OSHA calls for Ideas on Reducing Exposure to Hazardous Materials

The Department of Labor’s Occupational Safety and Health Administration (OSHA) is calling on employers to provide ideas for preventing work-related illness due to exposure to hazardous materials.

David Michaels, OSHA’s assistant secretary of labor, said the administration’s permissible exposure limits (PELs) have long been the cornerstone of managing worker exposure to hazardous chemicals.

PELs are regulatory limits on the concentration of a substance that is allowed in the air. Michaels says, “They are intended to protect workers against the health effects of overexposure to hazardous substances.”

However, while thousands of chemicals are used every day in American workplaces, OSHA has established exposure limits for fewer than 500, many of which, Michaels says, are now out of date. He adds, OSHA has since 1971 “successfully established or updated PELs for only about 30 chemicals. We have issued only one new exposure limit since the year 2000.”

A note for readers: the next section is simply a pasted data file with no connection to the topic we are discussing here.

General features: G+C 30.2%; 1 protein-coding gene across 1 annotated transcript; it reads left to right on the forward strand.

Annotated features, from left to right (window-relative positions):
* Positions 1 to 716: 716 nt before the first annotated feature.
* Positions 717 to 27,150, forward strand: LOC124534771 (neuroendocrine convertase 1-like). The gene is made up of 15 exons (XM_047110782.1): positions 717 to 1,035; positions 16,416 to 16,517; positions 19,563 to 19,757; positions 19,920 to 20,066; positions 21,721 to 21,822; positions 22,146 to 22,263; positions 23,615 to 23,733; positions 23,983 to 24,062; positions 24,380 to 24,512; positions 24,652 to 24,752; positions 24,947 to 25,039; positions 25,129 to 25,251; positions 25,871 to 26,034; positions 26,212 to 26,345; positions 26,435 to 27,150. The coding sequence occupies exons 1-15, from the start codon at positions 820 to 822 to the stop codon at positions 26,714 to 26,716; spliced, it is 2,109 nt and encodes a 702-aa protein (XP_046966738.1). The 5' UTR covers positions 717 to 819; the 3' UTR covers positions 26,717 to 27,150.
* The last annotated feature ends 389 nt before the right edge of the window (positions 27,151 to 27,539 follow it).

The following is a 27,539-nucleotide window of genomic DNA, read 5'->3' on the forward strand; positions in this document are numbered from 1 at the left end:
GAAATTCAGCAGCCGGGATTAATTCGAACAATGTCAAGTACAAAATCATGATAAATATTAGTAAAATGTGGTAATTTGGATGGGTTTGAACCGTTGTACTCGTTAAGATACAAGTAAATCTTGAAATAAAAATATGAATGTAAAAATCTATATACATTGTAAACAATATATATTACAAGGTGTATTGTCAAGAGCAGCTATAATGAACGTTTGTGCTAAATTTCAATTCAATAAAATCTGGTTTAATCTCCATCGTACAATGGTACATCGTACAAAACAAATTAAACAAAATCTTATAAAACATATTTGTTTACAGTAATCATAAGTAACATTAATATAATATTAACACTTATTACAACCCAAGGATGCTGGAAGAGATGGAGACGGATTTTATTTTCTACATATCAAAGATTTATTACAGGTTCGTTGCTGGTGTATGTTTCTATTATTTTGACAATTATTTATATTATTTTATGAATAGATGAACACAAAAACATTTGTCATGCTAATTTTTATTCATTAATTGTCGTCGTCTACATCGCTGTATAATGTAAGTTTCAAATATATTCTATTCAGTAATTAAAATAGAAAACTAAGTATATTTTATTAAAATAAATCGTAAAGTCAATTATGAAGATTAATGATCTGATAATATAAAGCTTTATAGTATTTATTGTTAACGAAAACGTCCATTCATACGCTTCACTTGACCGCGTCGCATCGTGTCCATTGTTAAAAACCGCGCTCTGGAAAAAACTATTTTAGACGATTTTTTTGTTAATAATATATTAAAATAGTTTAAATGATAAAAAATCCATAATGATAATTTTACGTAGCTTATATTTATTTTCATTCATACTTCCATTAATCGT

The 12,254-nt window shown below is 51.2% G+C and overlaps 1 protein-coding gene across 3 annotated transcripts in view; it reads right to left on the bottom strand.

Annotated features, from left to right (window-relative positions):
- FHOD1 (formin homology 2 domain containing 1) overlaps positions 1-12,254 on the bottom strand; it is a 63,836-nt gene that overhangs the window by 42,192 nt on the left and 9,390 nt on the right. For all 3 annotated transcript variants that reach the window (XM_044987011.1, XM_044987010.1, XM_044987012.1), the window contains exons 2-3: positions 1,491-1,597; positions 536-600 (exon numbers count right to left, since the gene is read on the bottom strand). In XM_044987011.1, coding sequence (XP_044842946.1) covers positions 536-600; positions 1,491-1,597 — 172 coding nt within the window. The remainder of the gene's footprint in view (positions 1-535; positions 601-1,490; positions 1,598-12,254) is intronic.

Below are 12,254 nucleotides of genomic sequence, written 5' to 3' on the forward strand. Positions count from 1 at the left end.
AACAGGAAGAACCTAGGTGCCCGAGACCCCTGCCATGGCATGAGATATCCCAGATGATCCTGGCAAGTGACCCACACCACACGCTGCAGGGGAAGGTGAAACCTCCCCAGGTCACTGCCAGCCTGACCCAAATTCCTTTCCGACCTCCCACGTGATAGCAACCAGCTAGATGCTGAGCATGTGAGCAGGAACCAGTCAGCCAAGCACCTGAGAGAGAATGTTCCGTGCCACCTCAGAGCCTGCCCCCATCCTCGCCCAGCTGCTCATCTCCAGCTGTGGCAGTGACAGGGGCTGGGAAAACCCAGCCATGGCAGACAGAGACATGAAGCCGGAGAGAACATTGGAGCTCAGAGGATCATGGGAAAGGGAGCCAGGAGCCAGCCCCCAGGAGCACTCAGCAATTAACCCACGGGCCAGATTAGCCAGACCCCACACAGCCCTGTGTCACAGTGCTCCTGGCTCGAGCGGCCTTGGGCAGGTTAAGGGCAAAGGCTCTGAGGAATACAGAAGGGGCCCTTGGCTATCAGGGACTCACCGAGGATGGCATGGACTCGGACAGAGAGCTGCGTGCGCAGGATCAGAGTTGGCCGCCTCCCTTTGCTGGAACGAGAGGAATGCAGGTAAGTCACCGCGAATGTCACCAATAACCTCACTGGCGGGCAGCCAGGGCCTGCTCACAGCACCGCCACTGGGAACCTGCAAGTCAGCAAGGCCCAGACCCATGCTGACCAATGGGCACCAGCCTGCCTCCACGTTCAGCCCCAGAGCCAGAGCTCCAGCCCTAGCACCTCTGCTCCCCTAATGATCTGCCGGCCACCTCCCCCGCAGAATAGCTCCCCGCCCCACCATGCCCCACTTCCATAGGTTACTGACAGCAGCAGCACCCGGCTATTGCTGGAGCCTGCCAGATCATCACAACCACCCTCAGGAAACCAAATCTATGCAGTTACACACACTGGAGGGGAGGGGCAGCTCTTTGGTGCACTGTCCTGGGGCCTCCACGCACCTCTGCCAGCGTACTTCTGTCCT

He says, “OSHA is seeking more efficient, effective ways to protect workers and is calling for new ideas, new perspectives, and practical solutions.”

OSHA’s first step in this regard is the publication of a Request for Information in the Federal Register. It is asking stakeholders to help it identify the best approaches to managing chemical hazards and strategies for updating our permissible exposure limits.

Michaels says, “We are particularly interested in ideas about possible streamlined approaches for risk assessment and feasibility analyses, and alternative approaches for managing chemical exposures. Among the approaches we ask about are control banding, task-based approaches, and informed substitution.”

He adds, “This country is respected and renowned around the world for innovation. We have an opportunity over the next six months to show what we can do when we put our best minds to the worthy goal of protecting our economy’s most valuable asset: the lives of our workers.”

OSHA is seeking comments on managing exposure to hazardous materials by April 8, 2015.

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